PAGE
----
- The Washington Times - Sunday, February 24, 2002

SALT LAKE CITY The 2002 Winter Olympics were a long, strange trip, a tale told by an idiot, full of sound and fury, signifying very little.
But enough about NBC.
In city distinguished by beautiful mountains and little else, the world gathered to celebrate peace, sport, omnipresent corporate branding and elevated blood levels of nandrolone. Among other virtues.
The Games opened with a small child being chased by a large puppet. A tattered flag that survived the worst terrorist attack in United States history was nearly put out of commission by something called the International Olympic Committee.
President Bush said hello to the world, then said hello to Sasha Cohen's mother. Above, Blackhawk helicopters kept watch.
Organizers and the U.S. government spent more than $300 million to protect the event from al Qaeda and Osama bin Laden. Yukki, a four-foot tall stuffed mascot from the Nagano Games, was stolen from the main media center, a building surrounded by concrete barriers and teeming with security.
Police have no suspects.
Berets were hot. French figure skating judges were not. Jamie Sale and David Pelletier got to know Larry King. Everyone got to know Ottavio Cinquanta. Scott Hamilton seethed.
Katie Couric was visibly upset.
With the memory of September 11 still fresh, the Games were delightfully free of aggressive nationalism. At least until they actually began.
Korea's Dong-Sung Kim was disqualified from a short track speedskating race. The winner, America's Apolo Ohno, received death threats via e-mail. An Italian skater charitably suggested that Ohno be shot.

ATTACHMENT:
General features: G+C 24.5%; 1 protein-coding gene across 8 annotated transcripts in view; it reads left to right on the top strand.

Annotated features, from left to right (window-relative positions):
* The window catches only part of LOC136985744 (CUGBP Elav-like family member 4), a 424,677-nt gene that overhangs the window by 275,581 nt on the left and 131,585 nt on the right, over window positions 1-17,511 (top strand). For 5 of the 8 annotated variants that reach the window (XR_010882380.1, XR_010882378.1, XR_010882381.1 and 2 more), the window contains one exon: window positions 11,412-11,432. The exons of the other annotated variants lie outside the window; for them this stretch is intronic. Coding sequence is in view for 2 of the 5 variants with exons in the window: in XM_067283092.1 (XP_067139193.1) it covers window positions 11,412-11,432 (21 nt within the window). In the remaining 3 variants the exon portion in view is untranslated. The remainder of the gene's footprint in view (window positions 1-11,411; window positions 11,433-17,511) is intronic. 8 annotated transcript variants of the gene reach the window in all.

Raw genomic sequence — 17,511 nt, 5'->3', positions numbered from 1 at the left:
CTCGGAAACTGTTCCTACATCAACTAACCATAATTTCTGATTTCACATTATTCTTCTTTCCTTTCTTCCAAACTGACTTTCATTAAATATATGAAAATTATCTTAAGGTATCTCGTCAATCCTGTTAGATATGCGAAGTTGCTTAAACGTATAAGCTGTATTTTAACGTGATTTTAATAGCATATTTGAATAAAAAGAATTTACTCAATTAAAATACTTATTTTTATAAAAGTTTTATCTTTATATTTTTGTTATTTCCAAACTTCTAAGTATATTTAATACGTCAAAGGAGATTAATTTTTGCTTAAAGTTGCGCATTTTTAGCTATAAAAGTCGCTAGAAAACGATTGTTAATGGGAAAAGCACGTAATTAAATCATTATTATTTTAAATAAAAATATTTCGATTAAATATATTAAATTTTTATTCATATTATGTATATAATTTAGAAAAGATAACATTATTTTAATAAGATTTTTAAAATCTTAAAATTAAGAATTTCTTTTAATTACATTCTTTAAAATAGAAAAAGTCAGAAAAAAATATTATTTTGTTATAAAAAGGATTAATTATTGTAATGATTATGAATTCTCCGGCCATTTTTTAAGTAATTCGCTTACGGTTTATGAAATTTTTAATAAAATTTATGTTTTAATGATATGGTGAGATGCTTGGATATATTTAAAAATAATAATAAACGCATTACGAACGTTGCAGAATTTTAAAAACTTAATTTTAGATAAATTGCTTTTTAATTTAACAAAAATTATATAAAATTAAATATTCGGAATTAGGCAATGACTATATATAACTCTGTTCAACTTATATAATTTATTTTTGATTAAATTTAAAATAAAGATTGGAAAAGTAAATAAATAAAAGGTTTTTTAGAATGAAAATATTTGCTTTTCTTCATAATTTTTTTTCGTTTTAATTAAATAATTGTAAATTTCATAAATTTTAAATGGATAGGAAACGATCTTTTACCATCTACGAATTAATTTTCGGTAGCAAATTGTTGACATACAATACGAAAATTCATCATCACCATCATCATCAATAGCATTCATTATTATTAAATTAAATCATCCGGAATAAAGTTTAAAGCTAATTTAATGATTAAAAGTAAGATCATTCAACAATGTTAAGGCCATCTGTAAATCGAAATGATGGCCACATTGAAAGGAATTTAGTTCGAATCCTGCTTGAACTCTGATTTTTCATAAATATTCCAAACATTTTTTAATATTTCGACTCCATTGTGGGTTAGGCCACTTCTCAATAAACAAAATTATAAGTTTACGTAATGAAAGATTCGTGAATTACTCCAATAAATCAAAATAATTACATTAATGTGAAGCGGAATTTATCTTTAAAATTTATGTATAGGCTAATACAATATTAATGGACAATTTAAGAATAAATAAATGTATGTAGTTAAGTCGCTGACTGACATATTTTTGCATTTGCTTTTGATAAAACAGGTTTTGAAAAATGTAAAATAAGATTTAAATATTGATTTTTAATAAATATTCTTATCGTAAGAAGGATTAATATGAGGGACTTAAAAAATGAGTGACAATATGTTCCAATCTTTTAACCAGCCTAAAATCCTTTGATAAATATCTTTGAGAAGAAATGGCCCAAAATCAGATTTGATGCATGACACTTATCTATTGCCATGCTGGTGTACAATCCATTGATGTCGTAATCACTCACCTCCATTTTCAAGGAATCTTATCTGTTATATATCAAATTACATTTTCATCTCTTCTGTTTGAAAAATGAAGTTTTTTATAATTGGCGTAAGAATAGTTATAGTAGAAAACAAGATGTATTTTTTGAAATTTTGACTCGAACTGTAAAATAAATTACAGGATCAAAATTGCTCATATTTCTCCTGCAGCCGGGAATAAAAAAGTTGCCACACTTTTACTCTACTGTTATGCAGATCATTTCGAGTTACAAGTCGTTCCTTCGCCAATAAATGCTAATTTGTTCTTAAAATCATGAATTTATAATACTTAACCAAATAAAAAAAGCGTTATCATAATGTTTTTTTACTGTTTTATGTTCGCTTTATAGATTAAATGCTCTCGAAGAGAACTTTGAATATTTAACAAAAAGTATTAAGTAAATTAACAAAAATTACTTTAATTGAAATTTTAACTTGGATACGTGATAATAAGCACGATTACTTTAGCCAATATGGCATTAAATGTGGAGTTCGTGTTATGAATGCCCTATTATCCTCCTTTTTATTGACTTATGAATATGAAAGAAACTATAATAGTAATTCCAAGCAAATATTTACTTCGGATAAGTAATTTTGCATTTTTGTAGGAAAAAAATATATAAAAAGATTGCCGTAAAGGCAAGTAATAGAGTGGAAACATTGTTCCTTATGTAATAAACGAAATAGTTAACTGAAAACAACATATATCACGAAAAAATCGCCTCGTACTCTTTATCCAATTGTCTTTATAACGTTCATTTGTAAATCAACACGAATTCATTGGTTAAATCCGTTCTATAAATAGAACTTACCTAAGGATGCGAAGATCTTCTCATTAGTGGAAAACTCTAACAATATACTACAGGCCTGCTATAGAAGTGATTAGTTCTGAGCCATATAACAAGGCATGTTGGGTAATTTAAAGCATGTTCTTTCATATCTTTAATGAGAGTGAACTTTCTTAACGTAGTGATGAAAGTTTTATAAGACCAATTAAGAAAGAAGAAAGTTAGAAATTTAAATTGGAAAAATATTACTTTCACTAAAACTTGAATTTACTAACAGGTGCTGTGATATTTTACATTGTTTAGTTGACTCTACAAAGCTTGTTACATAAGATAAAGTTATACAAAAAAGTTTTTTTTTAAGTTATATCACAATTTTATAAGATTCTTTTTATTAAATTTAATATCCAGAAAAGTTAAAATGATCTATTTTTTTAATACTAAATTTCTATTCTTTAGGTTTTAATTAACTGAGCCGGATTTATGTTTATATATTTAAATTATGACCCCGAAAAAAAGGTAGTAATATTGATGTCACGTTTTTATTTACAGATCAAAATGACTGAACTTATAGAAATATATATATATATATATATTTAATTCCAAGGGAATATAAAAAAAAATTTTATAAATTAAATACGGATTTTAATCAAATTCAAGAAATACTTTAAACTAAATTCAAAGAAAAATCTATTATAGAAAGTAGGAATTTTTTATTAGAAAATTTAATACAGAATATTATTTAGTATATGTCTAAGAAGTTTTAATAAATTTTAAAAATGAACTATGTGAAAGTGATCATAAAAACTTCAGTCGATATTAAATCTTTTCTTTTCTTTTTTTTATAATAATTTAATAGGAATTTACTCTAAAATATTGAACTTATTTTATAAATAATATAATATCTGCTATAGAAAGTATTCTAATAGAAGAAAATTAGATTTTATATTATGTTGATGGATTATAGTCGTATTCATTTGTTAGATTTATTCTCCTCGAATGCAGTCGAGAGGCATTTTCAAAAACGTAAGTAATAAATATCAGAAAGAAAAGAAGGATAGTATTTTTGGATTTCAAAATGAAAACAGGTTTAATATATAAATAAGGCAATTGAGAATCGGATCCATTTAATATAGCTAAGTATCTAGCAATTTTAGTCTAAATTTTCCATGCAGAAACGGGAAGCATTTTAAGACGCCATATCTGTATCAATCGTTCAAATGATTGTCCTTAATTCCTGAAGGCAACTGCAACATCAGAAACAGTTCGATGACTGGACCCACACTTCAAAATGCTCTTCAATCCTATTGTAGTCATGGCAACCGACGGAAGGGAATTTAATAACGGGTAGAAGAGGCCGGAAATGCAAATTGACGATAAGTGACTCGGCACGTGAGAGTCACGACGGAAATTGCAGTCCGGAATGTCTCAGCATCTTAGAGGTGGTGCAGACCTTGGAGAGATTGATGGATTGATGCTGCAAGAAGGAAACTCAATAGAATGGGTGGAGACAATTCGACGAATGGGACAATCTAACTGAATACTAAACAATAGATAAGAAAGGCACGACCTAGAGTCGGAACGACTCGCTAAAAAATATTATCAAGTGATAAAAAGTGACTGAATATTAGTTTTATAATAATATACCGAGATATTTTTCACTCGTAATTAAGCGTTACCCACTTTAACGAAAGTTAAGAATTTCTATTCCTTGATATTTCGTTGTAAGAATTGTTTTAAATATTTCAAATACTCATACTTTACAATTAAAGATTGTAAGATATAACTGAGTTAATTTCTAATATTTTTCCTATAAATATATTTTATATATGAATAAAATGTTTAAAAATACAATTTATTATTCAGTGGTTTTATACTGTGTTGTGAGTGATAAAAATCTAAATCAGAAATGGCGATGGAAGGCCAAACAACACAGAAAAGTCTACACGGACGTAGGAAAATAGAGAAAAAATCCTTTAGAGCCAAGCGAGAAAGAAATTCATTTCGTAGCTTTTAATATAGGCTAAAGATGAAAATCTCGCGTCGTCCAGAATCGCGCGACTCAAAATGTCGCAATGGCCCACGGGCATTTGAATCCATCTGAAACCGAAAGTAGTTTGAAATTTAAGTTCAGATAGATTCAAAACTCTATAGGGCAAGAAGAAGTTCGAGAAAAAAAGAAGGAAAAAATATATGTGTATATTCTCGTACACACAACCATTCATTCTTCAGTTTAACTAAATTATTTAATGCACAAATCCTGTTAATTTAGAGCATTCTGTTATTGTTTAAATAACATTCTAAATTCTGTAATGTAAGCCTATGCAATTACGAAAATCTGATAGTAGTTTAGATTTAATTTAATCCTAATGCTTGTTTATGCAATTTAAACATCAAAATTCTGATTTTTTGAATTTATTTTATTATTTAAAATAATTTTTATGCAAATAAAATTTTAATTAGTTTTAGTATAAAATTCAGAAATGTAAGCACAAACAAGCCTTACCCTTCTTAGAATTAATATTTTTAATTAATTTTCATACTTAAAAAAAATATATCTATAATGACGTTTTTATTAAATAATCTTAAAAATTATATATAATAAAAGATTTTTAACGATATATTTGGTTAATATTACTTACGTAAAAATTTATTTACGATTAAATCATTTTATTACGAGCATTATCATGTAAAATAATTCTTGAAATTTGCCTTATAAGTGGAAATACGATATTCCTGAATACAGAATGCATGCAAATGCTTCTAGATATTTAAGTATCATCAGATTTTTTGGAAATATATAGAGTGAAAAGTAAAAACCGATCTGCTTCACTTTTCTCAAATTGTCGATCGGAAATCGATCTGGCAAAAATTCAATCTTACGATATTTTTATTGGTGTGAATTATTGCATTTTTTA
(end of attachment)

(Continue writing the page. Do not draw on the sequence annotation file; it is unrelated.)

Violent metaphors were the order of the day in of all places women's hockey. After defeating the United States in the gold medal match, Team Canada's coach spoke of driving a knife into the Americans' hearts. A Kazakhstan assistant coach called each loss a death.
Team Kazakhstan lost all three of its games.
Meanwhile, World Trade Center hero and Greek skeleton slider Michael Voudouris was told that his racing sled could not include a tribute to nine fellow paramedics killed in the attacks. The reason? Too political.
The IOC frowns on political statements. Unless, of course, they're made in unmarked manilla envelopes.
Gold was for the taking, so long as you were cute, cuddly and preferably Canadian. Sale and Pelletier fit the bill. Russia's Irina Slutskaya did not. Jeremy Schapp asked for a second gold medal on behalf of Roy Jones Jr. and was told, in the manner of a magic 8-ball, to try again later.
The silver medals awarded to 1972 U.S. men's Olympic basketball team sat untouched in a Swiss bank vault, presumably gathering dust.
Falling was bad, but not as bad as two-footing the quad. Michelle Kwan fell and won bronze. Bode Miller nearly fell and won silver. Ohno fell down, got back up and scrambled for a silver of his own. Australian short track skater Steven Bradbury remained upright.
He won gold.